Miguel de Cervantes

1547 –

Best known as the author of Don Quixote, one of the most significant works of world literature and, in the opinion of many scholars, the first modern novel, Miguel de Cervantes Saavedra was born in Alcalá de Henares, Spain, on September 29, 1547—the same year in which both Henry VIII and the French king Francis I died, as well as the year in which Ivan the Terrible became tsar of Russia. The surname, Cervantes, may have originated in Galicia, a coastal region in northwestern Spain. His father, Rodrigo de Cervantes, was, at the time of his son’s birth, a barber surgeon—a profession that required one to set bones, dress wounds, and blood-let, though no university education was required. Cervantes’s mother, Leonor de Cortinas, came from a family of rural landowners formerly based in Old Castile. Cervantes’s maternal family later settled in Arganda, a town near Madrid. It is believed that Rodrigo and Leonora were married in 1542, but there is no extant marriage certificate to verify the date. Cervantes was the second son and the fourth of seven children born to the couple. Most of his siblings, except for Juan, who was born in Córdoba, and Cervantes’s youngest sister, Magdalena, born in Valladolid in 1552, were also born in Alcalá de Henares. 

The Cervantes family left Alcalá after Rodrigo experienced professional difficulties, which may have ended his career as a barber surgeon. They relocated to Valladolid. Rodrigo’s hardships followed him, however, to the new city. He even spent a year in debtor’s prison between 1552 and 1553. Rodrigo took his family to live with his father, Juan, in Córdoba in 1553. There, Juan assisted Rodrigo with finding employment, probably in hospital administration. Meanwhile, Cervantes attended Jesuit schools in Córdoba, starting at age six. Scholars believe that he developed his love of learning there, as well as his passions for the theater and the picaresque literary tradition that started in Spain with the novel Lazarillo de Tormes (1554), later found to have been the work of the Jewish humanist Alfonso de Valdés. The picaresque style was later developed by Cervantes in Don Quixote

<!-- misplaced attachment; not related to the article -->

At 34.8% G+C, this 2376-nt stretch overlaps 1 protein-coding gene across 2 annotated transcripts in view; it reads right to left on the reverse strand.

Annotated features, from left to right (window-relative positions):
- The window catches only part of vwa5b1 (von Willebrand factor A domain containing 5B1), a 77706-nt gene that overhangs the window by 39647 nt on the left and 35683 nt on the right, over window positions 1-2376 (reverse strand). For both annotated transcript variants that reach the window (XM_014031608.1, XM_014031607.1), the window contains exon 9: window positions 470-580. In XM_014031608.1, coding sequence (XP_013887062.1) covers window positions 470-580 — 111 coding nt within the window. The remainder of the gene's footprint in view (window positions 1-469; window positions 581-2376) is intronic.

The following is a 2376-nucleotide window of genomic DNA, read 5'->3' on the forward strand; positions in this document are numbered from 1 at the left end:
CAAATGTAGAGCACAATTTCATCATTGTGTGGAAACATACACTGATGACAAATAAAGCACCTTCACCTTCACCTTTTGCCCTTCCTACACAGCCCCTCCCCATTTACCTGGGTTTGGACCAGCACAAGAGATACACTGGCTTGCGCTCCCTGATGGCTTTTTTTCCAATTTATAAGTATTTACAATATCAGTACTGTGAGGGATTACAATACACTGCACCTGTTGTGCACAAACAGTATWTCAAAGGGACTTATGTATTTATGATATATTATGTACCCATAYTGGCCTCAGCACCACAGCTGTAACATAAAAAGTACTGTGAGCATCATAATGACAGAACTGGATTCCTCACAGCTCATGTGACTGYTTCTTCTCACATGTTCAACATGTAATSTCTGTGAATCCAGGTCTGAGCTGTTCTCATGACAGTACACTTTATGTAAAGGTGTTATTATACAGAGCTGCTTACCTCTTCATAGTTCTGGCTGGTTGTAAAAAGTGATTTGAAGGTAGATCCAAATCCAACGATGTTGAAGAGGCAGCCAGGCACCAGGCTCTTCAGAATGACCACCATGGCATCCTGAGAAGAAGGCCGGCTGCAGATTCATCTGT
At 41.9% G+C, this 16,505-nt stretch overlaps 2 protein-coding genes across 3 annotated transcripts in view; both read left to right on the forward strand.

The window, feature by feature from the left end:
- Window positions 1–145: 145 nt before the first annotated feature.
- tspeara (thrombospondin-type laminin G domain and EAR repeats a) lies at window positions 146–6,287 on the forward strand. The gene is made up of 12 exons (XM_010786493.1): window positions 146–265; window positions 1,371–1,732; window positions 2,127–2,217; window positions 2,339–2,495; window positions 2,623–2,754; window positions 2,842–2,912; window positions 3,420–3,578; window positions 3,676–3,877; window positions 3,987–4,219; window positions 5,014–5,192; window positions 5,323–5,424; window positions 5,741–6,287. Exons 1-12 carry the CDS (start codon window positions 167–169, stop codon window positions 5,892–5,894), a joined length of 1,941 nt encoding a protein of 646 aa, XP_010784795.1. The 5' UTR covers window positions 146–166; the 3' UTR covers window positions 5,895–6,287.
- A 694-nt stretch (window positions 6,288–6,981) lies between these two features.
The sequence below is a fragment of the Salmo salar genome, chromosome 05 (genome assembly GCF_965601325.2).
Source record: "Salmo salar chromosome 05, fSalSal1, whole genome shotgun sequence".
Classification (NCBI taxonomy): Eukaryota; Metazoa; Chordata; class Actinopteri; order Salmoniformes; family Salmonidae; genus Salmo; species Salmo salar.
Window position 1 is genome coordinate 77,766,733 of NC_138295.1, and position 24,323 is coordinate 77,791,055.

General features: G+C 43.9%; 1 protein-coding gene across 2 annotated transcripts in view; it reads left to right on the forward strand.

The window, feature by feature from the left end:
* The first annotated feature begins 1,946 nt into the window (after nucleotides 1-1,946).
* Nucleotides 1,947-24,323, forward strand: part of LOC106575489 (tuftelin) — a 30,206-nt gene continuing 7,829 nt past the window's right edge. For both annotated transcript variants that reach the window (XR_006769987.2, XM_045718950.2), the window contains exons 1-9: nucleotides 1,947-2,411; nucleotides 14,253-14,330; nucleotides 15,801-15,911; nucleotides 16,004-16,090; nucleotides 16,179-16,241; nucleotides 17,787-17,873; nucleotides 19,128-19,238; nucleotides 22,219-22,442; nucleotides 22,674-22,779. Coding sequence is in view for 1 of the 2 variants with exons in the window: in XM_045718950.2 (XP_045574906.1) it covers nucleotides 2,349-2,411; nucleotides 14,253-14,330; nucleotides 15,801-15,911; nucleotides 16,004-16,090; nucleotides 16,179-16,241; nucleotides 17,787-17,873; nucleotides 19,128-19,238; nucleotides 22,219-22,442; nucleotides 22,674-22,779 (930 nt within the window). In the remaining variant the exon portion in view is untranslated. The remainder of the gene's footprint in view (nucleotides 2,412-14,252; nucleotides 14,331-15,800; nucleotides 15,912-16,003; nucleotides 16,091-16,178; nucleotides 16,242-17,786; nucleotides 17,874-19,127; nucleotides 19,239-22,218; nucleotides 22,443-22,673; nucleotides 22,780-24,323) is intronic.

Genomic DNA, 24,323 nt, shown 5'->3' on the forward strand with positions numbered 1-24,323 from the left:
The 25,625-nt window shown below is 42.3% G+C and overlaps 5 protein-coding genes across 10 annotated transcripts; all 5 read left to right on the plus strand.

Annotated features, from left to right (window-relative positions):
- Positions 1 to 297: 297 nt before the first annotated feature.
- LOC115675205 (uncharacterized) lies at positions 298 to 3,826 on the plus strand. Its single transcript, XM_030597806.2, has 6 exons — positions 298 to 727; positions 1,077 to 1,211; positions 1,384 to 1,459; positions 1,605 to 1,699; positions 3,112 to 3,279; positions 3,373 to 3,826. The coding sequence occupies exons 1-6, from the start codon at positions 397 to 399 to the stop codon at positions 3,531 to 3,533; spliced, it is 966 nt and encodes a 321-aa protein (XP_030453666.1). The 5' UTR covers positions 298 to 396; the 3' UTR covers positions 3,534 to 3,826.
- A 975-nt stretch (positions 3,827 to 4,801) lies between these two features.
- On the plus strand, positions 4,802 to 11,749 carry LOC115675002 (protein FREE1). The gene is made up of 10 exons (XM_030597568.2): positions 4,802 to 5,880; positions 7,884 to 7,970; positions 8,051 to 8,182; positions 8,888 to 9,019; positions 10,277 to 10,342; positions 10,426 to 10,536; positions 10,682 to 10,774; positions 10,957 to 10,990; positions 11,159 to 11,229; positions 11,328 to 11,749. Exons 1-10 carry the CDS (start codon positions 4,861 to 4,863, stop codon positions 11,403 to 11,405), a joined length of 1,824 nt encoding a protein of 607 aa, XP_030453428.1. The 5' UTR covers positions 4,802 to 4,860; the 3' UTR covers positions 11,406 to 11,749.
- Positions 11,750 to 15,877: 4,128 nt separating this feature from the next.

The Cervantes family may have moved to Cabra, Spain, in 1558 after the death of Cervantes’s paternal grandfather, which would have ended Cervantes’s studies in Córdoba. Cervantes then moved to Seville in 1564, where his father managed a property. Cervantes would have likely attended another Jesuit school there. In 1566, after a creditor seized his belongings, Rodrigo moved the family again, this time to Madrid, in the autumn of that year. Around this time, Cervantes met the humanistic curate of the parish of San Andrés Juan López de Hoyos, who became his teacher, in addition to publishing Cervantes’s first literary work—four poems that marked the death of Elizabeth of Valois, Queen of Spain and the third wife of Philip II, who died while giving birth to a stillborn child. The poems established Cervantes’s early reputation as an extraordinary and precocious poet.